Owen Pallett


Owen Pallett's new album may be his best yet, finds Nick Roseblade

For fifteen years Owen Pallett has been round the musical block. First coming to prominence as the virtuoso violin player with the Arcade Fire, since then Pallet has provided string, brass and orchestral arrangements for Frank Ocean, Caribou, The Last Shadow Puppets, The National, Christine and The Queens, R.E.M., Linkin Park, Sigur Rós, Taylor Swift, and Pet Shop Boys. He has written scores for film and television, produced, most notably, the recent Mountain Goats album, and released a slew of glorious albums and EPs under both his own name and his Final Fantasy moniker. Now he has returned with Island. This is Pallett’s most ambitious album to date, filled with complex string sections, captivating melodies and the kind of lyrics that show a love for life seldom heard.

After the instrumental ‘—> (i)’ the album opens with the lyrics, “Every time I sing, you say that I’m gas-lighting, falsifying a private Thermidor. Your love was a warm wind, and me an empty sail, I collapse to the kitchen floor” over a jaunty acoustic guitar run. This feels like vintage Pallett, but the melodies have been ratcheted up a notch. They are incredibly catchy and bind the album together, giving Pallett a subtle backdrop for his songs about love, loss, and redemption.

The songs are broken up sporadically by the four ‘—>’ tracks. These are instrumental pieces that act as a pallet cleanser. They act as punctuation that help group Pallett’s songs into suites. This is a clever motif that pays off.

Lyrically Island feels like Pallet’s most confessional, and humorous, album to date. The lyrics are stark but are peppered with jet-black humour. “Started drinking on the job. And the job became easy”, “And I wonder who will sing of me when I am gone? As my body rises like a stone”, “The lonely only need to look up into the light, With lungs that breathe together soundlessly, Hold together fast, hold tight”, “I’ve mistaken self-indulgence for self-care, But do not be scared” and “Oh, I never learned how to hate, I never learned how to be hated”. Much like Leonard Cohen before him. His music feels sombre due to its tone, but scratch just below the surface and you find something that has such a joy for life, both good times and bad, that is hard to ignore.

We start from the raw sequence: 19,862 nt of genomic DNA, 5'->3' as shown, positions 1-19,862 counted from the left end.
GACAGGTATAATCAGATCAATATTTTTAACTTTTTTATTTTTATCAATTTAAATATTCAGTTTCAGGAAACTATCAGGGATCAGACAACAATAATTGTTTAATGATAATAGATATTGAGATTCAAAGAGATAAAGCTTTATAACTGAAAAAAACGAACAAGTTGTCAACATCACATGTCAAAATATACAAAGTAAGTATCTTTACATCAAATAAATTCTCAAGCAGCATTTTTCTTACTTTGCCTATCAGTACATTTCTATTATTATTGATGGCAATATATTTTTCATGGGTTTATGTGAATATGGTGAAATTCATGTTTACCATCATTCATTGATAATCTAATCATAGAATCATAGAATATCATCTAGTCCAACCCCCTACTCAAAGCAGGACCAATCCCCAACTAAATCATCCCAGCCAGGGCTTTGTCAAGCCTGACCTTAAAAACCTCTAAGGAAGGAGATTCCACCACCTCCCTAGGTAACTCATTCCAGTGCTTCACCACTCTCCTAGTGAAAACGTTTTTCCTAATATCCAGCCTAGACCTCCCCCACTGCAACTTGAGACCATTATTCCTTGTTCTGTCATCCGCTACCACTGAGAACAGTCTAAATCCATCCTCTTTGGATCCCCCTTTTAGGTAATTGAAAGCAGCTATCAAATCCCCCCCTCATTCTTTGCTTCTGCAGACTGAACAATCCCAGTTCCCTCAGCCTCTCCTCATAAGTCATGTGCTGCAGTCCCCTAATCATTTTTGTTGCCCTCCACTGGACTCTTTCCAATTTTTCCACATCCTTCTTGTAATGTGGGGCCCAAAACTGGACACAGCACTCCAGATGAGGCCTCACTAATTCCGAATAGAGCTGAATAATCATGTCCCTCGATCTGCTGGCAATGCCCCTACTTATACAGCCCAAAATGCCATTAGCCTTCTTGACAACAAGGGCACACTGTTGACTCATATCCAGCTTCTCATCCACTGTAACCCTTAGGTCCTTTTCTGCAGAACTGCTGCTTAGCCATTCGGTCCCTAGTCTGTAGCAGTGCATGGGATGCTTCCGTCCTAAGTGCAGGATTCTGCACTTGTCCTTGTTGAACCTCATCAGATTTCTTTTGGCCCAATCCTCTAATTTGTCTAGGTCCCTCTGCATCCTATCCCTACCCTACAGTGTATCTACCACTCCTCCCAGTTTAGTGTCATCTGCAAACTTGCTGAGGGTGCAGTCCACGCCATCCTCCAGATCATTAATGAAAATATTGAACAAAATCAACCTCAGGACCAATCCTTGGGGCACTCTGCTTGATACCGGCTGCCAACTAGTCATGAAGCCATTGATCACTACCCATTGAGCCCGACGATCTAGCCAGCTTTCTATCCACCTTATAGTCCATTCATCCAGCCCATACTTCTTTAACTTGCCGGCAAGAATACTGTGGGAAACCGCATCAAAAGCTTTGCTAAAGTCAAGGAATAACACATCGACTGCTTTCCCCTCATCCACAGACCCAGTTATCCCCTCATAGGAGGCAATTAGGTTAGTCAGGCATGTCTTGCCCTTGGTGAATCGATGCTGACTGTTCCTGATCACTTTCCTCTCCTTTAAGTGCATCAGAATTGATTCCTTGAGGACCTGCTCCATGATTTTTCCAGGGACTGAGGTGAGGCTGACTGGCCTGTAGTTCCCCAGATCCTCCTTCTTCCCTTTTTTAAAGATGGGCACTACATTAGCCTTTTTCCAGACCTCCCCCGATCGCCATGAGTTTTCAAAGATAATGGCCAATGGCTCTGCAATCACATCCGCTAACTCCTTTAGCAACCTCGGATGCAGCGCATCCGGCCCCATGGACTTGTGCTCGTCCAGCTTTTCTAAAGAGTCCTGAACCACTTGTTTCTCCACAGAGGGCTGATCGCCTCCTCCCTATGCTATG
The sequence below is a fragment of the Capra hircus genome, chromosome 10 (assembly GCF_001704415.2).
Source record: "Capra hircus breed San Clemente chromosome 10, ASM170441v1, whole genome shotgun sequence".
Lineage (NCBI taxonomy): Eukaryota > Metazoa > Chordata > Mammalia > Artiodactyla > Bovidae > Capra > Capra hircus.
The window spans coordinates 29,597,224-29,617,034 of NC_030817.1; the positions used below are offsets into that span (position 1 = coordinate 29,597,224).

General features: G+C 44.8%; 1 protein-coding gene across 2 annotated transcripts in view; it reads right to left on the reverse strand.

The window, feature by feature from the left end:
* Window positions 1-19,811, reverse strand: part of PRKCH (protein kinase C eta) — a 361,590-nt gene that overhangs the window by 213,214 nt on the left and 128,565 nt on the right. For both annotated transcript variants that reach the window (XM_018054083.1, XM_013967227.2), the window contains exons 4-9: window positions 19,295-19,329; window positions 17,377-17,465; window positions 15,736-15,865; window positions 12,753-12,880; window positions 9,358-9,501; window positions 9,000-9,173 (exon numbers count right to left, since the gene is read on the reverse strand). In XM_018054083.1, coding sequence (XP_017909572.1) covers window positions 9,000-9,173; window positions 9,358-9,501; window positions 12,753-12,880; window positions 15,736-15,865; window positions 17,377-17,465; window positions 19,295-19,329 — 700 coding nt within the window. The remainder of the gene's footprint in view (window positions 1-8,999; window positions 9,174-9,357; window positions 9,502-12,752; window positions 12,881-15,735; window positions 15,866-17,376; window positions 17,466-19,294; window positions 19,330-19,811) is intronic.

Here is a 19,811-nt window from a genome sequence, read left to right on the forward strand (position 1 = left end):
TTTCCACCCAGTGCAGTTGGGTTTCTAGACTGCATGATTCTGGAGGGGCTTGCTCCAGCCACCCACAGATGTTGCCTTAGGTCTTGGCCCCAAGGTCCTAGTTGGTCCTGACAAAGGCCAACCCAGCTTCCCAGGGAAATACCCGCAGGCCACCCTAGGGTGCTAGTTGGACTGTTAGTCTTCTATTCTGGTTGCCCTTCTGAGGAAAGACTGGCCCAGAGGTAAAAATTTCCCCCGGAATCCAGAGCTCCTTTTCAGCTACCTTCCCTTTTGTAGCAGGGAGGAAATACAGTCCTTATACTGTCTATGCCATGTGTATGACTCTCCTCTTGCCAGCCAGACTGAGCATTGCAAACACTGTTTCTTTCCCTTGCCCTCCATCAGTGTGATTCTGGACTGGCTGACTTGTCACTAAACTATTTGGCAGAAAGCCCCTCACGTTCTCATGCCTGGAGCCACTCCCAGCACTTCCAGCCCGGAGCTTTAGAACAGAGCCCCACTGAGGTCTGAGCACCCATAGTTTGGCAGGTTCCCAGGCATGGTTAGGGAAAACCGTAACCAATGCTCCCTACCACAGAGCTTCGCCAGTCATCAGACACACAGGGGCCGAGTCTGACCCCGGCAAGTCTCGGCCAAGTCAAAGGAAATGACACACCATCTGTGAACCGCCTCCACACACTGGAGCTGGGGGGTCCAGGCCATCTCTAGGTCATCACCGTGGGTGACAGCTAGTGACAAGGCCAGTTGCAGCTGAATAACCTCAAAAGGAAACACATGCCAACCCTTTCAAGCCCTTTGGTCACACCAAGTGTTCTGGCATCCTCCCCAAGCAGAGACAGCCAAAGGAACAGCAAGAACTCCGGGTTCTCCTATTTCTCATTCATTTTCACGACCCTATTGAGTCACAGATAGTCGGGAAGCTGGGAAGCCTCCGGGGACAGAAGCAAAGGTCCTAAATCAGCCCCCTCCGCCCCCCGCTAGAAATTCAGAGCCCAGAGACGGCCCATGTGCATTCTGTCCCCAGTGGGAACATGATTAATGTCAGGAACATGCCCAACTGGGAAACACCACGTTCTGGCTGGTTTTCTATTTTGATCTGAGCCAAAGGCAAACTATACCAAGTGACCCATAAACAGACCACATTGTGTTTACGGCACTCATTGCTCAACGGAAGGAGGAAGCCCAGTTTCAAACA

Island is the strongest album Pallett has released to date. There is a newfound maturity to his song-writing. That is not to say it was missing before – far from it – but on Island you get the impression that Pallett really pushed himself sonically. The guitar work is hypnotic. The strings have a giddy vitality to them and Pallett’s vocals have never sounded better. Defiant with flourishes of hope.

The downside is that at times there as a faint air of smug self-indulgence. Pallett knows how good these songs are and how luscious they sound. Pallett did it on purpose and it worked. Luckily, these moments are fleeting and usually removed by the four ‘—>’ tracks.

Ultimately Island is an album to get lost in. Instead of writing an album worth of music, Pallett has created a world. A world that seems to live and breathe. This is down to the way the music has its own rhythm to it. As the strings swell it feels like they are taking a big breath for the next heady onslaught. Pallett once famously sang “I know what you’re looking for and I’m never gonna give it to you." And this is true on Island. What Pallett does incredibly well on Island is never to actually reveal what he is singing about. This, coupled with the luscious instrumentation, makes Island one of the most rewarding albums that Pallett has released to date.

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